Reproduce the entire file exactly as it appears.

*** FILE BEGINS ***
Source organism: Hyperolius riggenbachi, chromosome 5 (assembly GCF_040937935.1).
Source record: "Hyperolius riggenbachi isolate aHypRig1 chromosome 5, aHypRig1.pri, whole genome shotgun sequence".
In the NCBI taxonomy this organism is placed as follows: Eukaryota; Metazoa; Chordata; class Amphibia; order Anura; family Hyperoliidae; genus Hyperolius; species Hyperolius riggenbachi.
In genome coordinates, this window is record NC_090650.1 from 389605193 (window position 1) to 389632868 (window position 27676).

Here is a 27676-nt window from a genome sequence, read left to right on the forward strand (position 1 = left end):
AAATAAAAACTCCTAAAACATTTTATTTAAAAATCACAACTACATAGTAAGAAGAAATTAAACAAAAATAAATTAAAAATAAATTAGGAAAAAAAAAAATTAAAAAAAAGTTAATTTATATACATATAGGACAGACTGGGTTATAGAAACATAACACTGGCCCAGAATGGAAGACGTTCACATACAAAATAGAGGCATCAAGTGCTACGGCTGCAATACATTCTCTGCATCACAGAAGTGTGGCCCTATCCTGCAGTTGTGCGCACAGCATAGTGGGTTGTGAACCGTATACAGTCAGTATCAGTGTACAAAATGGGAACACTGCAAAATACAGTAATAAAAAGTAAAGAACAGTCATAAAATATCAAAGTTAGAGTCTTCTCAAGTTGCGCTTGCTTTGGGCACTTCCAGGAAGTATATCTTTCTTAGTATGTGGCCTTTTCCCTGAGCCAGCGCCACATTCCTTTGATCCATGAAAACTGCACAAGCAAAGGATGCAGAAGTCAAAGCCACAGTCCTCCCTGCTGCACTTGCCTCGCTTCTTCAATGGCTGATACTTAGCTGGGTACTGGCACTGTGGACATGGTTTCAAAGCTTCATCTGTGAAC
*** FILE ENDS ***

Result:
Source organism: Hyperolius riggenbachi, chromosome 5 (assembly GCF_040937935.1).
Source record: "Hyperolius riggenbachi isolate aHypRig1 chromosome 5, aHypRig1.pri, whole genome shotgun sequence".
In the NCBI taxonomy this organism is placed as follows: Eukaryota; Metazoa; Chordata; class Amphibia; order Anura; family Hyperoliidae; genus Hyperolius; species Hyperolius riggenbachi.
In genome coordinates, this window is record NC_090650.1 from 389605193 (window position 1) to 389632868 (window position 27676).

Here is a 27676-nt window from a genome sequence, read left to right on the forward strand (position 1 = left end):
AAATAAAAACTCCTAAAACATTTTATTTAAAAATCACAACTACATAGTAAGAAGAAATTAAACAAAAATAAATTAAAAATAAATTAGGAAAAAAAAAAATTAAAAAAAAGTTAATTTATATACATATAGGACAGACTGGGTTATAGAAACATAACACTGGCCCAGAATGGAAGACGTTCACATACAAAATAGAGGCATCAAGTGCTACGGCTGCAATACATTCTCTGCATCACAGAAGTGTGGCCCTATCCTGCAGTTGTGCGCACAGCATAGTGGGTTGTGAACCGTATACAGTCAGTATCAGTGTACAAAATGGGAACACTGCAAAATACAGTAATAAAAAGTAAAGAACAGTCATAAAATATCAAAGTTAGAGTCTTCTCAAGTTGCGCTTGCTTTGGGCACTTCCAGGAAGTATATCTTTCTTAGTATGTGGCCTTTTCCCTGAGCCAGCGCCACATTCCTTTGATCCATGAAAACTGCACAAGCAAAGGATGCAGAAGTCAAAGCCACAGTCCTCCCTGCTGCACTTGCCTCGCTTCTTCAATGGCTGATACTTAGCTGGGTACTGGCACTGTGGACATGGTTTCAAAGCTTCATCTGTGAAC